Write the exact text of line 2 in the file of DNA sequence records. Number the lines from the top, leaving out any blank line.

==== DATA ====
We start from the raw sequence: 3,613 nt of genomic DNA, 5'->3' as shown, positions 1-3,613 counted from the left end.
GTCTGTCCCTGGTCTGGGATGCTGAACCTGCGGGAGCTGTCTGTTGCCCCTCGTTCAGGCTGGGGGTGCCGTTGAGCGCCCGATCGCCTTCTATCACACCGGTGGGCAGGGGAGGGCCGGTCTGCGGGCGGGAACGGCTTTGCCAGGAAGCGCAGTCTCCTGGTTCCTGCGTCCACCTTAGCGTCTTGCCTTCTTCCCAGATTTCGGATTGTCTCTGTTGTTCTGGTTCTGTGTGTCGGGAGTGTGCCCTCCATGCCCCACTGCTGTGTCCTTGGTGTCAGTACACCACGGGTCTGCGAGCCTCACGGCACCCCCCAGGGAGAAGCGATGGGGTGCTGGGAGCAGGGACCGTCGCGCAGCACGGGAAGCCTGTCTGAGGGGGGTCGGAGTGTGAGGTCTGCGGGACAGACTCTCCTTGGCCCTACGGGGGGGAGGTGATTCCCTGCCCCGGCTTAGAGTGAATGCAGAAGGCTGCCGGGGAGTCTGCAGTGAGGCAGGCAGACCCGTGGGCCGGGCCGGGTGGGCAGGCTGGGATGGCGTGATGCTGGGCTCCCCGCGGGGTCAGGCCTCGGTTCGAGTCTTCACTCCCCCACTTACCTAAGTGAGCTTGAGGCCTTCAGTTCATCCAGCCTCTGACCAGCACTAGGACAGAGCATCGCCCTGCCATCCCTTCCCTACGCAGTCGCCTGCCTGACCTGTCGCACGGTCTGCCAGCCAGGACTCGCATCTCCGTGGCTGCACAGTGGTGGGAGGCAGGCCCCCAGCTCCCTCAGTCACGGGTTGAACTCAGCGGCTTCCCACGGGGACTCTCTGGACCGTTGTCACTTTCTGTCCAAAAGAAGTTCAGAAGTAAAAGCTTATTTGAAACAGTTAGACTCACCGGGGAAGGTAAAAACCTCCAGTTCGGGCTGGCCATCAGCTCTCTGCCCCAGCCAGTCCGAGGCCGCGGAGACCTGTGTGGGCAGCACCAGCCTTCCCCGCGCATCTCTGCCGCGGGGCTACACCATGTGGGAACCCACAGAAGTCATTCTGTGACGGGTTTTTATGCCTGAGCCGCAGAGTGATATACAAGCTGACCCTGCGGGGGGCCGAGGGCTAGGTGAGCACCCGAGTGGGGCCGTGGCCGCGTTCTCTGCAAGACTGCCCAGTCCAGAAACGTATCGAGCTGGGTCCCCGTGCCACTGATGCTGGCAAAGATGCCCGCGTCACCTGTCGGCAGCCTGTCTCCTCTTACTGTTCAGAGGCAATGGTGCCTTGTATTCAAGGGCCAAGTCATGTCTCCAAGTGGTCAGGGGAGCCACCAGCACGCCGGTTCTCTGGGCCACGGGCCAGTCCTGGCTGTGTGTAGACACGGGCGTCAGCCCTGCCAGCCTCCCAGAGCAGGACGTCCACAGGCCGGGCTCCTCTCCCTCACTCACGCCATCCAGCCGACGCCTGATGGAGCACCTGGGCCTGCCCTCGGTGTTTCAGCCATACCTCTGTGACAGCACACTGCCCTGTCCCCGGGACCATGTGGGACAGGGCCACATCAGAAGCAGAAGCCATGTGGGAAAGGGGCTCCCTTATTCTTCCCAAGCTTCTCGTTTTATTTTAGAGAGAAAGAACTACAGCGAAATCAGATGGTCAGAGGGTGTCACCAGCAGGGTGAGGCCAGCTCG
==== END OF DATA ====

GTCTGTCCCTGGTCTGGGATGCTGAACCTGCGGGAGCTGTCTGTTGCCCCTCGTTCAGGCTGGGGGTGCCGTTGAGCGCCCGATCGCCTTCTATCACACCGGTGGGCAGGGGAGGGCCGGTCTGCGGGCGGGAACGGCTTTGCCAGGAAGCGCAGTCTCCTGGTTCCTGCGTCCACCTTAGCGTCTTGCCTTCTTCCCAGATTTCGGATTGTCTCTGTTGTTCTGGTTCTGTGTGTCGGGAGTGTGCCCTCCATGCCCCACTGCTGTGTCCTTGGTGTCAGTACACCACGGGTCTGCGAGCCTCACGGCACCCCCCAGGGAGAAGCGATGGGGTGCTGGGAGCAGGGACCGTCGCGCAGCACGGGAAGCCTGTCTGAGGGGGGTCGGAGTGTGAGGTCTGCGGGACAGACTCTCCTTGGCCCTACGGGGGGGAGGTGATTCCCTGCCCCGGCTTAGAGTGAATGCAGAAGGCTGCCGGGGAGTCTGCAGTGAGGCAGGCAGACCCGTGGGCCGGGCCGGGTGGGCAGGCTGGGATGGCGTGATGCTGGGCTCCCCGCGGGGTCAGGCCTCGGTTCGAGTCTTCACTCCCCCACTTACCTAAGTGAGCTTGAGGCCTTCAGTTCATCCAGCCTCTGACCAGCACTAGGACAGAGCATCGCCCTGCCATCCCTTCCCTACGCAGTCGCCTGCCTGACCTGTCGCACGGTCTGCCAGCCAGGACTCGCATCTCCGTGGCTGCACAGTGGTGGGAGGCAGGCCCCCAGCTCCCTCAGTCACGGGTTGAACTCAGCGGCTTCCCACGGGGACTCTCTGGACCGTTGTCACTTTCTGTCCAAAAGAAGTTCAGAAGTAAAAGCTTATTTGAAACAGTTAGACTCACCGGGGAAGGTAAAAACCTCCAGTTCGGGCTGGCCATCAGCTCTCTGCCCCAGCCAGTCCGAGGCCGCGGAGACCTGTGTGGGCAGCACCAGCCTTCCCCGCGCATCTCTGCCGCGGGGCTACACCATGTGGGAACCCACAGAAGTCATTCTGTGACGGGTTTTTATGCCTGAGCCGCAGAGTGATATACAAGCTGACCCTGCGGGGGGCCGAGGGCTAGGTGAGCACCCGAGTGGGGCCGTGGCCGCGTTCTCTGCAAGACTGCCCAGTCCAGAAACGTATCGAGCTGGGTCCCCGTGCCACTGATGCTGGCAAAGATGCCCGCGTCACCTGTCGGCAGCCTGTCTCCTCTTACTGTTCAGAGGCAATGGTGCCTTGTATTCAAGGGCCAAGTCATGTCTCCAAGTGGTCAGGGGAGCCACCAGCACGCCGGTTCTCTGGGCCACGGGCCAGTCCTGGCTGTGTGTAGACACGGGCGTCAGCCCTGCCAGCCTCCCAGAGCAGGACGTCCACAGGCCGGGCTCCTCTCCCTCACTCACGCCATCCAGCCGACGCCTGATGGAGCACCTGGGCCTGCCCTCGGTGTTTCAGCCATACCTCTGTGACAGCACACTGCCCTGTCCCCGGGACCATGTGGGACAGGGCCACATCAGAAGCAGAAGCCATGTGGGAAAGGGGCTCCCTTATTCTTCCCAAGCTTCTCGTTTTATTTTAGAGAGAAAGAACTACAGCGAAATCAGATGGTCAGAGGGTGTCACCAGCAGGGTGAGGCCAGCTCG